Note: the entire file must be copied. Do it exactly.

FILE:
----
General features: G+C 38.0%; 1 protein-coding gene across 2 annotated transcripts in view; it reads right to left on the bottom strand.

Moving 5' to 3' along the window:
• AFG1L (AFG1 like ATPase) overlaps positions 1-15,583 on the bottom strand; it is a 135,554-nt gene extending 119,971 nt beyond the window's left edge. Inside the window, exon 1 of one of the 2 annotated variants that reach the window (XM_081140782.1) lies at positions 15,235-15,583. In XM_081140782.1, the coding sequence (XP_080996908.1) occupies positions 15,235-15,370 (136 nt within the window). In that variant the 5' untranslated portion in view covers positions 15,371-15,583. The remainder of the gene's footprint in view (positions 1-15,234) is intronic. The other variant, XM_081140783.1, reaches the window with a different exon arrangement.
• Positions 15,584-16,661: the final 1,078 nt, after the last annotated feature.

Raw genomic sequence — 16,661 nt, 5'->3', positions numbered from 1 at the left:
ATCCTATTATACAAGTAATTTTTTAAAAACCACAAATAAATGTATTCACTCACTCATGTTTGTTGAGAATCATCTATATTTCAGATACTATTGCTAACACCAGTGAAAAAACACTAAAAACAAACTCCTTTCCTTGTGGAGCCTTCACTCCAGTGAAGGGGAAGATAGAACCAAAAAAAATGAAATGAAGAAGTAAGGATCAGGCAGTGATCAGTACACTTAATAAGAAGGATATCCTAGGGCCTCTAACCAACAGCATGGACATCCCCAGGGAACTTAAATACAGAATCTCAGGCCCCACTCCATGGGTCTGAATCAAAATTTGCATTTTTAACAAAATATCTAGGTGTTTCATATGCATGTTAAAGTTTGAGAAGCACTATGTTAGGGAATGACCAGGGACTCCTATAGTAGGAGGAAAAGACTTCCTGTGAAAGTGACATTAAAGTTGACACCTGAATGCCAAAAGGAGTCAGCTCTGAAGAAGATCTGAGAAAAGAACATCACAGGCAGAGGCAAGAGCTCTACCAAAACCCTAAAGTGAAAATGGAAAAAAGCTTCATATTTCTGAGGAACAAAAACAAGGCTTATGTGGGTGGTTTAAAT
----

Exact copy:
General features: G+C 38.0%; 1 protein-coding gene across 2 annotated transcripts in view; it reads right to left on the bottom strand.

Moving 5' to 3' along the window:
• AFG1L (AFG1 like ATPase) overlaps positions 1-15,583 on the bottom strand; it is a 135,554-nt gene extending 119,971 nt beyond the window's left edge. Inside the window, exon 1 of one of the 2 annotated variants that reach the window (XM_081140782.1) lies at positions 15,235-15,583. In XM_081140782.1, the coding sequence (XP_080996908.1) occupies positions 15,235-15,370 (136 nt within the window). In that variant the 5' untranslated portion in view covers positions 15,371-15,583. The remainder of the gene's footprint in view (positions 1-15,234) is intronic. The other variant, XM_081140783.1, reaches the window with a different exon arrangement.
• Positions 15,584-16,661: the final 1,078 nt, after the last annotated feature.

Raw genomic sequence — 16,661 nt, 5'->3', positions numbered from 1 at the left:
ATCCTATTATACAAGTAATTTTTTAAAAACCACAAATAAATGTATTCACTCACTCATGTTTGTTGAGAATCATCTATATTTCAGATACTATTGCTAACACCAGTGAAAAAACACTAAAAACAAACTCCTTTCCTTGTGGAGCCTTCACTCCAGTGAAGGGGAAGATAGAACCAAAAAAAATGAAATGAAGAAGTAAGGATCAGGCAGTGATCAGTACACTTAATAAGAAGGATATCCTAGGGCCTCTAACCAACAGCATGGACATCCCCAGGGAACTTAAATACAGAATCTCAGGCCCCACTCCATGGGTCTGAATCAAAATTTGCATTTTTAACAAAATATCTAGGTGTTTCATATGCATGTTAAAGTTTGAGAAGCACTATGTTAGGGAATGACCAGGGACTCCTATAGTAGGAGGAAAAGACTTCCTGTGAAAGTGACATTAAAGTTGACACCTGAATGCCAAAAGGAGTCAGCTCTGAAGAAGATCTGAGAAAAGAACATCACAGGCAGAGGCAAGAGCTCTACCAAAACCCTAAAGTGAAAATGGAAAAAAGCTTCATATTTCTGAGGAACAAAAACAAGGCTTATGTGGGTGGTTTAAAT